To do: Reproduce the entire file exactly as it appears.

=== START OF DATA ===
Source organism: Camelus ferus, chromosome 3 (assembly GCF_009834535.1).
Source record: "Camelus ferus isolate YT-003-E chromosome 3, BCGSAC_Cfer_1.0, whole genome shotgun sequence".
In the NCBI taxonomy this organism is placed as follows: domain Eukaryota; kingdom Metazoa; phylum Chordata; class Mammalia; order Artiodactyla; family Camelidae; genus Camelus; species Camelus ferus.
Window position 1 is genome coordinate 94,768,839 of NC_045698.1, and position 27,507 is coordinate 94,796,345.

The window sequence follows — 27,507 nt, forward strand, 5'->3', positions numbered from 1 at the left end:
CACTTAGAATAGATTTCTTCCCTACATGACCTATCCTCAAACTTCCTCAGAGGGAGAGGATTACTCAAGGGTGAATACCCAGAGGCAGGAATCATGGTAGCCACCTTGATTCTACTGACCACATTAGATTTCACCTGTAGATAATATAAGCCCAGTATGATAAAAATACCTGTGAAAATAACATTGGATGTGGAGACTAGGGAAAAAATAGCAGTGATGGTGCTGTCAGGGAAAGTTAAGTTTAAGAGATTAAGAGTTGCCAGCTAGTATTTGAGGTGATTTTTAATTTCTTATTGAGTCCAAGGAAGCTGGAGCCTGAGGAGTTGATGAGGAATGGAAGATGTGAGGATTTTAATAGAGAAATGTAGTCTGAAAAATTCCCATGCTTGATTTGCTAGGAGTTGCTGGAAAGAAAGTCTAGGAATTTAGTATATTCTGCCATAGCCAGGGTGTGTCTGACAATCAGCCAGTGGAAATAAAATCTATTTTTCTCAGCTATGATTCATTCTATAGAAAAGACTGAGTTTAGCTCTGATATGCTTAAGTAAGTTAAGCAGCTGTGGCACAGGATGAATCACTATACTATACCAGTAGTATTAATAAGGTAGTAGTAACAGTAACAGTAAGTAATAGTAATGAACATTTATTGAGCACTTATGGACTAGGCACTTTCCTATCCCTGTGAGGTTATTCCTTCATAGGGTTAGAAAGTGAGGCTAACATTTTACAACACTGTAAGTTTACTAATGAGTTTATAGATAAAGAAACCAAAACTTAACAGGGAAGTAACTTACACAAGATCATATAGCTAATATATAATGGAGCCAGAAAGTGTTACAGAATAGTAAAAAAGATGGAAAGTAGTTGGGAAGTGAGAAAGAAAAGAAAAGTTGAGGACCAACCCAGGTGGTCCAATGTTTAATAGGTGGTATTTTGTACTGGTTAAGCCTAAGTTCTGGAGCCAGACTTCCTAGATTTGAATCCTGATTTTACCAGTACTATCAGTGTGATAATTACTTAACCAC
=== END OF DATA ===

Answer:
Source organism: Camelus ferus, chromosome 3 (assembly GCF_009834535.1).
Source record: "Camelus ferus isolate YT-003-E chromosome 3, BCGSAC_Cfer_1.0, whole genome shotgun sequence".
In the NCBI taxonomy this organism is placed as follows: domain Eukaryota; kingdom Metazoa; phylum Chordata; class Mammalia; order Artiodactyla; family Camelidae; genus Camelus; species Camelus ferus.
Window position 1 is genome coordinate 94,768,839 of NC_045698.1, and position 27,507 is coordinate 94,796,345.

The window sequence follows — 27,507 nt, forward strand, 5'->3', positions numbered from 1 at the left end:
CACTTAGAATAGATTTCTTCCCTACATGACCTATCCTCAAACTTCCTCAGAGGGAGAGGATTACTCAAGGGTGAATACCCAGAGGCAGGAATCATGGTAGCCACCTTGATTCTACTGACCACATTAGATTTCACCTGTAGATAATATAAGCCCAGTATGATAAAAATACCTGTGAAAATAACATTGGATGTGGAGACTAGGGAAAAAATAGCAGTGATGGTGCTGTCAGGGAAAGTTAAGTTTAAGAGATTAAGAGTTGCCAGCTAGTATTTGAGGTGATTTTTAATTTCTTATTGAGTCCAAGGAAGCTGGAGCCTGAGGAGTTGATGAGGAATGGAAGATGTGAGGATTTTAATAGAGAAATGTAGTCTGAAAAATTCCCATGCTTGATTTGCTAGGAGTTGCTGGAAAGAAAGTCTAGGAATTTAGTATATTCTGCCATAGCCAGGGTGTGTCTGACAATCAGCCAGTGGAAATAAAATCTATTTTTCTCAGCTATGATTCATTCTATAGAAAAGACTGAGTTTAGCTCTGATATGCTTAAGTAAGTTAAGCAGCTGTGGCACAGGATGAATCACTATACTATACCAGTAGTATTAATAAGGTAGTAGTAACAGTAACAGTAAGTAATAGTAATGAACATTTATTGAGCACTTATGGACTAGGCACTTTCCTATCCCTGTGAGGTTATTCCTTCATAGGGTTAGAAAGTGAGGCTAACATTTTACAACACTGTAAGTTTACTAATGAGTTTATAGATAAAGAAACCAAAACTTAACAGGGAAGTAACTTACACAAGATCATATAGCTAATATATAATGGAGCCAGAAAGTGTTACAGAATAGTAAAAAAGATGGAAAGTAGTTGGGAAGTGAGAAAGAAAAGAAAAGTTGAGGACCAACCCAGGTGGTCCAATGTTTAATAGGTGGTATTTTGTACTGGTTAAGCCTAAGTTCTGGAGCCAGACTTCCTAGATTTGAATCCTGATTTTACCAGTACTATCAGTGTGATAATTACTTAACCAC